In February, the Department for Digital, Culture, Media and Sports (DCMS) released its first “alpha” version. Digital Identity Trust Framework, And key players in this sector had the opportunity to review and provide feedback on the first draft document.
The framework (a set of standards, rules, and best practices) aims to clarify development. Digital ID scheme ecosystem It can be used in the private and public sectors and was provided in response to the 2019 Evidence Request.
These recent developments by the government, in addition to market movements and changing consumer demand, show a growing focus on the need for digital identity solutions in the UK. The creation of this framework is welcomed as a positive step towards establishing a digital identification system that can be fully trusted, mass adopted and benefit the general public, regardless of specific shortcomings. Should be. Of course, we also welcome government approval for digital IDs.
However, successful public-private partnerships are essential to ensuring the success of digital IDs.McKinsey reports it Digital IDs could unleash economic value equivalent to 3% of UK GDPSuccessful partnerships between sectors are key to rapidly deploying UK solutions and stimulating economic recovery.
The early government alpha framework will inevitably benefit from continued development and improvement in line with feedback from key private sector stakeholders operating in the digital identity space. Indeed, you can make certain adjustments and additions to the framework to ensure that it supports the creation of scalable solutions that maximize the benefits of all UK citizens.
One such addition that can be gained from private sector sector is the utilization of existing private sector standards and infrastructure. Anti-money laundering (AML) and open banking – To minimize the cost of implementation.
Martin Wilson, Digital Identity Net
You have the opportunity to build existing features and existing trusted data repositories to accelerate deployment and reduce time to mass utilization and adoption of digital identities. This maximizes the benefits to the UK.
There is no need to create a new ID. Existing identities authenticated against the AML standard are already established at the bank and can be reused. In addition, such a system will cover almost all markets from day one, making 97% of the UK’s adult population readily accessible from their bank accounts.
The UK is already lagging behind many other countries in the field of identity. With world-leading open banking capabilities, you also have the opportunity to take the lead in your identity.
A good digital identity system not only unleashes economic growth, but also has the potential to drive increased inclusion and improve access to goods and services for everyone. If broad adoption and interoperability drive policy development, this inclusion must and can be achieved by UK digital identities.
Today’s digital exclusion is not just a lack of reliable online access, but the digital shift creates new challenges for individuals to prove their identities online. This affects access to finance, health and other important services. Just last year, a major issue included the inability of citizens to access Universal Credit or the Covid-19 Home Test Kit due to identification failure.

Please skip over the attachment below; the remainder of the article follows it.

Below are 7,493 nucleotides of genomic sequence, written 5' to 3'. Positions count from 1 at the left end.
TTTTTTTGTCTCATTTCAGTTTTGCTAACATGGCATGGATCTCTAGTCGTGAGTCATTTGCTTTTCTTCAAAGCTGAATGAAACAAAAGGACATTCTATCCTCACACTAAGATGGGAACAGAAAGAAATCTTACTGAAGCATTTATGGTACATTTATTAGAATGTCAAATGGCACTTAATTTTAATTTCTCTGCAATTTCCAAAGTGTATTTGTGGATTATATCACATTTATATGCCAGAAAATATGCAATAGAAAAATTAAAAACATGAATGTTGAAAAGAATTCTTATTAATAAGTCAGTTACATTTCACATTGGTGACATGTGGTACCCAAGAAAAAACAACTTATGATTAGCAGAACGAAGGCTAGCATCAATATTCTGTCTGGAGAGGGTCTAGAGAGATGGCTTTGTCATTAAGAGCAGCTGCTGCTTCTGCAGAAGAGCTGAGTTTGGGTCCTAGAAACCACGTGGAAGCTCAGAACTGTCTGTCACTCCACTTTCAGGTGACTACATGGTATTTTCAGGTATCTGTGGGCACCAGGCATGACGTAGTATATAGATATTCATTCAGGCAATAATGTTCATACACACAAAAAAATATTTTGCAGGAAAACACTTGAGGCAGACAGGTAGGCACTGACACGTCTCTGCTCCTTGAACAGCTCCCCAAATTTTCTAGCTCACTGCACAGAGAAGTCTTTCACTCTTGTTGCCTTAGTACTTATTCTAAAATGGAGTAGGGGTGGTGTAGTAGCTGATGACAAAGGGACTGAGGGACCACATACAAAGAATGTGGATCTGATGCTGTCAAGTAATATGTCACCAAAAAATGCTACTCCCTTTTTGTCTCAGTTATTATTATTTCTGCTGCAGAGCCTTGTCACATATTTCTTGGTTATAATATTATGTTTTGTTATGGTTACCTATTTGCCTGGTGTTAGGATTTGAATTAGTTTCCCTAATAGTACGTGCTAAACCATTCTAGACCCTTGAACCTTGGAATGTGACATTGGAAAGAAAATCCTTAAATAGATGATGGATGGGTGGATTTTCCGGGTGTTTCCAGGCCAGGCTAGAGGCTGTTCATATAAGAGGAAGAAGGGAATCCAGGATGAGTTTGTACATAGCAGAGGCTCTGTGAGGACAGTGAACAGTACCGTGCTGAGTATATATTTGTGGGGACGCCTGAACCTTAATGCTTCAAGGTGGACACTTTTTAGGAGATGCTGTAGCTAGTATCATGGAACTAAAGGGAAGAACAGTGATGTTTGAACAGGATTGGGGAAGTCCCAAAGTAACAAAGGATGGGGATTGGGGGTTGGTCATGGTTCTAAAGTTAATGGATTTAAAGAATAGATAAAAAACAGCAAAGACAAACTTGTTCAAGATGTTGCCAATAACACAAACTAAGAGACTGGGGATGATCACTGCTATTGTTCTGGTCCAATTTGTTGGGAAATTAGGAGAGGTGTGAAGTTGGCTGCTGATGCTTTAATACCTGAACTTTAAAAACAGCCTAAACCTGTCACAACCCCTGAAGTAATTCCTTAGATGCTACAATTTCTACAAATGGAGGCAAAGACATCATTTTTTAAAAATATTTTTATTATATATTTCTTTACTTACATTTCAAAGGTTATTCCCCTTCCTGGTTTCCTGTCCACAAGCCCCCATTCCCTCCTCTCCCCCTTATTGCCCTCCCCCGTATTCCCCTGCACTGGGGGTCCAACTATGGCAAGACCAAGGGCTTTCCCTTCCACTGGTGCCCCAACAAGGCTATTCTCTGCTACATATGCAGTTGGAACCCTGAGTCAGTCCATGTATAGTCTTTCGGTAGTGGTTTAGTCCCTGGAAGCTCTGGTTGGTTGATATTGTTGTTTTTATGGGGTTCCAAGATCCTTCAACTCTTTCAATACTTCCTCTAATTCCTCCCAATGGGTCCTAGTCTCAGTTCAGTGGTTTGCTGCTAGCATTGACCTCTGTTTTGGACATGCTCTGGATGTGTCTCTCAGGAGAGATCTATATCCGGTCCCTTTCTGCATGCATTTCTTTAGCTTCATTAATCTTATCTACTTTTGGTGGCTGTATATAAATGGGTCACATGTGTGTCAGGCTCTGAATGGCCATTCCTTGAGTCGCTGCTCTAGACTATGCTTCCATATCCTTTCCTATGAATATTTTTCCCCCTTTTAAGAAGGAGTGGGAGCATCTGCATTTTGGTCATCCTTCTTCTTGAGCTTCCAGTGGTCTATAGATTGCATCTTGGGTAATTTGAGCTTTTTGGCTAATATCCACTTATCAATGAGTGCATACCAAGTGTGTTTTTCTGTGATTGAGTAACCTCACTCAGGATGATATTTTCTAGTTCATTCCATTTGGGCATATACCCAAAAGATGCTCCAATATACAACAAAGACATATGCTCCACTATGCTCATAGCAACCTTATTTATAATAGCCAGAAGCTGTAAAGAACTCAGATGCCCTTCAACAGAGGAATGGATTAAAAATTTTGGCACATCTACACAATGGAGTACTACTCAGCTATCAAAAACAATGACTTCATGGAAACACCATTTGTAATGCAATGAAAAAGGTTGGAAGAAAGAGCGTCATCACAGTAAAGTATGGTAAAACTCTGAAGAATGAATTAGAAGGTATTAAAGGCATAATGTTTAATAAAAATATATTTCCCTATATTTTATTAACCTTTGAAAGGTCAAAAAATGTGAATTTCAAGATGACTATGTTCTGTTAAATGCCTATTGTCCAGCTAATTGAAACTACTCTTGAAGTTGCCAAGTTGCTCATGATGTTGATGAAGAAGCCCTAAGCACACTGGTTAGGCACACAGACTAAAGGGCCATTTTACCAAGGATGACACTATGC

use Open banking API Building a digital identity system presents a fast, low-cost route and enables widespread adoption and inclusion through its wide availability. Many British citizens already have a formal ID card, but they cannot use it effectively in the digital world. Allowing them to do so unleashes value by achieving increased inclusion and formalization, which helps reduce fraud and increase transparency.
A particular case that demonstrates such value is access to healthcare. During the pandemic, some online or order-to-home services required patients to identify themselves through credit bureaus that used electoral rolls to identify individuals.
In many cases, for safety or privacy purposes, unregistered people could not be properly verified and were denied medical services. This has a disproportionate impact on the more vulnerable members of society. Established processes, such as securely transferring personal data from open banking APIs, reduce the risk of exclusion from critical services due to issues with the digital identity process. Accessing government datasets also gives you more options for servicing users who have “thin files” in their financial services datasets.
Finally, future coordination of work and standards between the public and private sectors must be well established to enable the development of better digital identity services in both sectors. Better collaboration between the two will drive the adoption and success of digital identities in the UK and reduce time to results.
Changes in the provision of identity services in the public sector itself allow for competitive “buy-to-build” decisions by aligning its standards with the private sector, minimizing taxpayer costs. , Should also be considered to speed up delivery.
The release of this Alpha Trust framework sparked debate about the future of digital ID in the UK and provided a starting point for improving collaboration in the industry. The next iteration of the framework will be released in the summer of 2021 and we look forward to continued opportunities to contribute to the development of our UK journey with digital identity systems.
Martin Wilson is CEO Digital identity net..
Practical steps needed to accelerate the UK digital identity ecosystem
Source link Practical steps needed to accelerate the UK digital identity ecosystem